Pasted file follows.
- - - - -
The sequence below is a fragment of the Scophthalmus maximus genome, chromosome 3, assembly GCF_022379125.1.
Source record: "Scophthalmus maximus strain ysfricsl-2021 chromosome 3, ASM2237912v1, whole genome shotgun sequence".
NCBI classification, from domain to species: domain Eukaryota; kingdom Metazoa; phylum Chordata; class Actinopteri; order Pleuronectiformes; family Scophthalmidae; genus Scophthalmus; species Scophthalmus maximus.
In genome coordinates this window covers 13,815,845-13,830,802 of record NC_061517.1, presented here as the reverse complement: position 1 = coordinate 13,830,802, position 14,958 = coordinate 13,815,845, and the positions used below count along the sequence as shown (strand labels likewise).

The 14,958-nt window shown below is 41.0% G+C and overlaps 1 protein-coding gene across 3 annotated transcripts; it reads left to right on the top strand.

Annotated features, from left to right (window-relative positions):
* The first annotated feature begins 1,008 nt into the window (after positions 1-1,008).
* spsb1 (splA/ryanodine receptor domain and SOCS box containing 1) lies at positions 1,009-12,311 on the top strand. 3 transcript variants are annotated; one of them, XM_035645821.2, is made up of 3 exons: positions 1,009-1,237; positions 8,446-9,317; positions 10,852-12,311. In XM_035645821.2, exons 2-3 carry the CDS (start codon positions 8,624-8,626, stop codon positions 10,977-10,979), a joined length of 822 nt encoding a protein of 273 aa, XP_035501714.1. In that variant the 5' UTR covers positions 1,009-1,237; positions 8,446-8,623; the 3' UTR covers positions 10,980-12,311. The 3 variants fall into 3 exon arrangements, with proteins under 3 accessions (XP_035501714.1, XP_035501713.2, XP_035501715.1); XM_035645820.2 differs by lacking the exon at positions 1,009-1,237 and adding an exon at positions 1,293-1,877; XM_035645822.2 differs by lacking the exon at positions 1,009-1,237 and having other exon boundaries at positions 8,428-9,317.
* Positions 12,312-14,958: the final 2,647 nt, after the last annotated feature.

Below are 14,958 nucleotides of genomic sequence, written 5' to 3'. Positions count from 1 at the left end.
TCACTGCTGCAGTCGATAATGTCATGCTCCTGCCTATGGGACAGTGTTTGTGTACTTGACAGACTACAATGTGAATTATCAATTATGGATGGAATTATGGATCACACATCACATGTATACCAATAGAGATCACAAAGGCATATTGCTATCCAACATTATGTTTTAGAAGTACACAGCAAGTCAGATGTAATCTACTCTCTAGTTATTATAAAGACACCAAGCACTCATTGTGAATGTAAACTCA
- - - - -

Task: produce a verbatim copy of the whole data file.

The sequence below is a fragment of the Scophthalmus maximus genome, chromosome 3, assembly GCF_022379125.1.
Source record: "Scophthalmus maximus strain ysfricsl-2021 chromosome 3, ASM2237912v1, whole genome shotgun sequence".
NCBI classification, from domain to species: domain Eukaryota; kingdom Metazoa; phylum Chordata; class Actinopteri; order Pleuronectiformes; family Scophthalmidae; genus Scophthalmus; species Scophthalmus maximus.
In genome coordinates this window covers 13,815,845-13,830,802 of record NC_061517.1, presented here as the reverse complement: position 1 = coordinate 13,830,802, position 14,958 = coordinate 13,815,845, and the positions used below count along the sequence as shown (strand labels likewise).

The 14,958-nt window shown below is 41.0% G+C and overlaps 1 protein-coding gene across 3 annotated transcripts; it reads left to right on the top strand.

Annotated features, from left to right (window-relative positions):
* The first annotated feature begins 1,008 nt into the window (after positions 1-1,008).
* spsb1 (splA/ryanodine receptor domain and SOCS box containing 1) lies at positions 1,009-12,311 on the top strand. 3 transcript variants are annotated; one of them, XM_035645821.2, is made up of 3 exons: positions 1,009-1,237; positions 8,446-9,317; positions 10,852-12,311. In XM_035645821.2, exons 2-3 carry the CDS (start codon positions 8,624-8,626, stop codon positions 10,977-10,979), a joined length of 822 nt encoding a protein of 273 aa, XP_035501714.1. In that variant the 5' UTR covers positions 1,009-1,237; positions 8,446-8,623; the 3' UTR covers positions 10,980-12,311. The 3 variants fall into 3 exon arrangements, with proteins under 3 accessions (XP_035501714.1, XP_035501713.2, XP_035501715.1); XM_035645820.2 differs by lacking the exon at positions 1,009-1,237 and adding an exon at positions 1,293-1,877; XM_035645822.2 differs by lacking the exon at positions 1,009-1,237 and having other exon boundaries at positions 8,428-9,317.
* Positions 12,312-14,958: the final 2,647 nt, after the last annotated feature.

Below are 14,958 nucleotides of genomic sequence, written 5' to 3'. Positions count from 1 at the left end.
TCACTGCTGCAGTCGATAATGTCATGCTCCTGCCTATGGGACAGTGTTTGTGTACTTGACAGACTACAATGTGAATTATCAATTATGGATGGAATTATGGATCACACATCACATGTATACCAATAGAGATCACAAAGGCATATTGCTATCCAACATTATGTTTTAGAAGTACACAGCAAGTCAGATGTAATCTACTCTCTAGTTATTATAAAGACACCAAGCACTCATTGTGAATGTAAACTCA